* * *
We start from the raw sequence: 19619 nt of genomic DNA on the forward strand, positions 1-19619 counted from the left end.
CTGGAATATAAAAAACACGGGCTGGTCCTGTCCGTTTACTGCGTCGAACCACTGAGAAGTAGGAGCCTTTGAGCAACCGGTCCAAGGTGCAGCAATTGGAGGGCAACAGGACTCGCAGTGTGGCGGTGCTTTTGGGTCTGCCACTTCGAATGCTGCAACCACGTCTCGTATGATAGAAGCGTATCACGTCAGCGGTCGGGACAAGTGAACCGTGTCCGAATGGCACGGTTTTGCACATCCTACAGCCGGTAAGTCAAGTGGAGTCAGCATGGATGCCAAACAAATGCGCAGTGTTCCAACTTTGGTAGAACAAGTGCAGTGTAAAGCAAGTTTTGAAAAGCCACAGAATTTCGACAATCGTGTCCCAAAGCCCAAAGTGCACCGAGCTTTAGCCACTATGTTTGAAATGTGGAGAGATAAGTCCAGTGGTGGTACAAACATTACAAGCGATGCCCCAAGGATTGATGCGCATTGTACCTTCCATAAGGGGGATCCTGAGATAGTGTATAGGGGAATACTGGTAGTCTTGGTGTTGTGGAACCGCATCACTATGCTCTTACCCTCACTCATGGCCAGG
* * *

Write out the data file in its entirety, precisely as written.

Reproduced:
We start from the raw sequence: 19619 nt of genomic DNA on the forward strand, positions 1-19619 counted from the left end.
CTGGAATATAAAAAACACGGGCTGGTCCTGTCCGTTTACTGCGTCGAACCACTGAGAAGTAGGAGCCTTTGAGCAACCGGTCCAAGGTGCAGCAATTGGAGGGCAACAGGACTCGCAGTGTGGCGGTGCTTTTGGGTCTGCCACTTCGAATGCTGCAACCACGTCTCGTATGATAGAAGCGTATCACGTCAGCGGTCGGGACAAGTGAACCGTGTCCGAATGGCACGGTTTTGCACATCCTACAGCCGGTAAGTCAAGTGGAGTCAGCATGGATGCCAAACAAATGCGCAGTGTTCCAACTTTGGTAGAACAAGTGCAGTGTAAAGCAAGTTTTGAAAAGCCACAGAATTTCGACAATCGTGTCCCAAAGCCCAAAGTGCACCGAGCTTTAGCCACTATGTTTGAAATGTGGAGAGATAAGTCCAGTGGTGGTACAAACATTACAAGCGATGCCCCAAGGATTGATGCGCATTGTACCTTCCATAAGGGGGATCCTGAGATAGTGTATAGGGGAATACTGGTAGTCTTGGTGTTGTGGAACCGCATCACTATGCTCTTACCCTCACTCATGGCCAGG